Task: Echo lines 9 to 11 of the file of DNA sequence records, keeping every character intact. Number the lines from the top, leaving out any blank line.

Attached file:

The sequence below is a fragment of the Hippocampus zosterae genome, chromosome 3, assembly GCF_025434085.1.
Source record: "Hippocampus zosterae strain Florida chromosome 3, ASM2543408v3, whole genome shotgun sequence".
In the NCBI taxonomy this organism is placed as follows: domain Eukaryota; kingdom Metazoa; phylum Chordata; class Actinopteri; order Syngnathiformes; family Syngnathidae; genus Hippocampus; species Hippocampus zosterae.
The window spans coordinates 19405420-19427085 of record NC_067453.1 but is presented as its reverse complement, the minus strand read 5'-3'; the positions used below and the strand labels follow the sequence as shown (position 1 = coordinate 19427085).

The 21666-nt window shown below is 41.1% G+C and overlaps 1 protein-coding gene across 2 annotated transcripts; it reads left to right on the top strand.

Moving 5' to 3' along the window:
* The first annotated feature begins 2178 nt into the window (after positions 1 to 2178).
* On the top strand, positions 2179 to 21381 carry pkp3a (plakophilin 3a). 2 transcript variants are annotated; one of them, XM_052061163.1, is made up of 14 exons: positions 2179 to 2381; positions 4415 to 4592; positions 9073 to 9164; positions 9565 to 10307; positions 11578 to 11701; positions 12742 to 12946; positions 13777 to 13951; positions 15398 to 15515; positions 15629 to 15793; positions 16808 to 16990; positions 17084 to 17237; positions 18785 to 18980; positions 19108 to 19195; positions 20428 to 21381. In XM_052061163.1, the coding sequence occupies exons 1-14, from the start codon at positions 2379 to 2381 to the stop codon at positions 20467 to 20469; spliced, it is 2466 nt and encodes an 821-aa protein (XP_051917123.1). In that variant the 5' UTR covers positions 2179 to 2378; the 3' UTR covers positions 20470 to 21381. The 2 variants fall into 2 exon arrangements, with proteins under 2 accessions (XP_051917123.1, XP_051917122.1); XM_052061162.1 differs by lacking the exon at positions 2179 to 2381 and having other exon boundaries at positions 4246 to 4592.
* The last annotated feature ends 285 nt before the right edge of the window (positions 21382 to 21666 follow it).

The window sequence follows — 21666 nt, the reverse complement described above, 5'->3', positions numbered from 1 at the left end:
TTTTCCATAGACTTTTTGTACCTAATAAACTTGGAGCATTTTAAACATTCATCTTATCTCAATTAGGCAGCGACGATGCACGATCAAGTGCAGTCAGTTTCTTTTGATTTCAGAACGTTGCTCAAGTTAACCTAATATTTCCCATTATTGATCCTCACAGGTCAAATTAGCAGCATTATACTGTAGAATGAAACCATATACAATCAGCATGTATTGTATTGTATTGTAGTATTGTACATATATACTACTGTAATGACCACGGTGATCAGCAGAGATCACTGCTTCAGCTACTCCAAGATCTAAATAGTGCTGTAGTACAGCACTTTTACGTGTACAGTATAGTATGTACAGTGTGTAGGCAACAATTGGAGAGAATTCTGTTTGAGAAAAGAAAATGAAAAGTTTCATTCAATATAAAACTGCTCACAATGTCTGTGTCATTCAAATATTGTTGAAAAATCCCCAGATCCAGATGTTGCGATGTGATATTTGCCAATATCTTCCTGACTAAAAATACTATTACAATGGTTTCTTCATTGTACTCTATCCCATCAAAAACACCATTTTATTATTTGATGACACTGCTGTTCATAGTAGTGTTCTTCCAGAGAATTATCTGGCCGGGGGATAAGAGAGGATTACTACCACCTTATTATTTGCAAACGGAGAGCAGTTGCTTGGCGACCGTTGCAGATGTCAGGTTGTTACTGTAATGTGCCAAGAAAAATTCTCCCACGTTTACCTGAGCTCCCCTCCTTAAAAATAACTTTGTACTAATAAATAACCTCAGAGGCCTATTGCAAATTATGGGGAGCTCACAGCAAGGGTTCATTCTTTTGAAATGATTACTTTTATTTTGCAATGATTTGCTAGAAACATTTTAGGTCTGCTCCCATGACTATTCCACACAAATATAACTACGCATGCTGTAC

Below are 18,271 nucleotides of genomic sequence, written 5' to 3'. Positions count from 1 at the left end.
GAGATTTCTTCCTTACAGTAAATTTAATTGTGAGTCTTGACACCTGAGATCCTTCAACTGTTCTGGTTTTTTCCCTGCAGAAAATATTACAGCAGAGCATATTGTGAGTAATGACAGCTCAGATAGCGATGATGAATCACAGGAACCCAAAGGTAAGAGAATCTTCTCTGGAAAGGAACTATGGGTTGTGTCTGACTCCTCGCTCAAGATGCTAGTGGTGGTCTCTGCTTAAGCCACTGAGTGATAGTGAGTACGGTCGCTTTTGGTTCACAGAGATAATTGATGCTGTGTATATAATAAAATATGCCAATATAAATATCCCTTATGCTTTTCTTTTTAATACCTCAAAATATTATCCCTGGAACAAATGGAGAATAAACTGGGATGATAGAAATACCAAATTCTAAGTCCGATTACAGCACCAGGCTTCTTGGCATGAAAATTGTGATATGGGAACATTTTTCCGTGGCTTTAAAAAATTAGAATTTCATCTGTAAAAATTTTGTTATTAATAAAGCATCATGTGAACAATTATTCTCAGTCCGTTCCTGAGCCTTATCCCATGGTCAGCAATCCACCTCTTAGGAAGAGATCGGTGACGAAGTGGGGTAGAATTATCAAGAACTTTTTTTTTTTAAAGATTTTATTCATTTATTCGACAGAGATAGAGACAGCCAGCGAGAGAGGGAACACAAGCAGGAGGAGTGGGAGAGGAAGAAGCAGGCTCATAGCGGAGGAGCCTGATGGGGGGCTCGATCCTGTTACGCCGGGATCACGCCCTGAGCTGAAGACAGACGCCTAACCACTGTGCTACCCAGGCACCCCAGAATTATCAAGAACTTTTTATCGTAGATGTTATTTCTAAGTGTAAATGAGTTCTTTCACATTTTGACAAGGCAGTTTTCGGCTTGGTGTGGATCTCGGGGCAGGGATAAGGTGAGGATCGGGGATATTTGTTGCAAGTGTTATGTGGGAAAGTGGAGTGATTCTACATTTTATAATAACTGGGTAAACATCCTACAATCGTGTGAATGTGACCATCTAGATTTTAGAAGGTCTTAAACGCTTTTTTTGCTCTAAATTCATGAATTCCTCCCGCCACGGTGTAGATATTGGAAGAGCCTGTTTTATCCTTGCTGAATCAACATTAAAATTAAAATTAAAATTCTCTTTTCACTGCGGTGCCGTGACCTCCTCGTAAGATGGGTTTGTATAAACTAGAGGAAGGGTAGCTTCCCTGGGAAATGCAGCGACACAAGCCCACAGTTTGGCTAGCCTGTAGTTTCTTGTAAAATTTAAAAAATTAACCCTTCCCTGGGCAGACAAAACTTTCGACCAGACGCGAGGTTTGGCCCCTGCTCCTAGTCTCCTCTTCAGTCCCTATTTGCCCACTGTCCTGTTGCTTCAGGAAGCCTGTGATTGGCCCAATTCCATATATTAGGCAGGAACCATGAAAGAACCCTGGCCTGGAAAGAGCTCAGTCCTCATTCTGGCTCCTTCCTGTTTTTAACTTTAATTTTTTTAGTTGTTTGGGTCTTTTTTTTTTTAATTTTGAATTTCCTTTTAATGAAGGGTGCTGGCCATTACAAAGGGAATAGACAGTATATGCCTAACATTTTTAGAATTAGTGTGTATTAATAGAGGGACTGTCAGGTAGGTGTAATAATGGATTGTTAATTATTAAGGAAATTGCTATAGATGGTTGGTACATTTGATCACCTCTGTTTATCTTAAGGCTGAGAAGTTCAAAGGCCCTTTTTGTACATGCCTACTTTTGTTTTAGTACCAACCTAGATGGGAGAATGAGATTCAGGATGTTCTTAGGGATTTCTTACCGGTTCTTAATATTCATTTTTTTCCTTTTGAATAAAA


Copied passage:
* The last annotated feature ends 285 nt before the right edge of the window (positions 21382 to 21666 follow it).

The window sequence follows — 21666 nt, the reverse complement described above, 5'->3', positions numbered from 1 at the left end:
TTTTCCATAGACTTTTTGTACCTAATAAACTTGGAGCATTTTAAACATTCATCTTATCTCAATTAGGCAGCGACGATGCACGATCAAGTGCAGTCAGTTTCTTTTGATTTCAGAACGTTGCTCAAGTTAACCTAATATTTCCCATTATTGATCCTCACAGGTCAAATTAGCAGCATTATACTGTAGAATGAAACCATATACAATCAGCATGTATTGTATTGTATTGTAGTATTGTACATATATACTACTGTAATGACCACGGTGATCAGCAGAGATCACTGCTTCAGCTACTCCAAGATCTAAATAGTGCTGTAGTACAGCACTTTTACGTGTACAGTATAGTATGTACAGTGTGTAGGCAACAATTGGAGAGAATTCTGTTTGAGAAAAGAAAATGAAAAGTTTCATTCAATATAAAACTGCTCACAATGTCTGTGTCATTCAAATATTGTTGAAAAATCCCCAGATCCAGATGTTGCGATGTGATATTTGCCAATATCTTCCTGACTAAAAATACTATTACAATGGTTTCTTCATTGTACTCTATCCCATCAAAAACACCATTTTATTATTTGATGACACTGCTGTTCATAGTAGTGTTCTTCCAGAGAATTATCTGGCCGGGGGATAAGAGAGGATTACTACCACCTTATTATTTGCAAACGGAGAGCAGTTGCTTGGCGACCGTTGCAGATGTCAGGTTGTTACTGTAATGTGCCAAGAAAAATTCTCCCACGTTTACCTGAGCTCCCCTCCTTAAAAATAACTTTGTACTAATAAATAACCTCAGAGGCCTATTGCAAATTATGGGGAGCTCACAGCAAGGGTTCATTCTTTTGAAATGATTACTTTTATTTTGCAATGATTTGCTAGAAACATTTTAGGTCTGCTCCCATGACTATTCCACACAAATATAACTACGCATGCTGTAC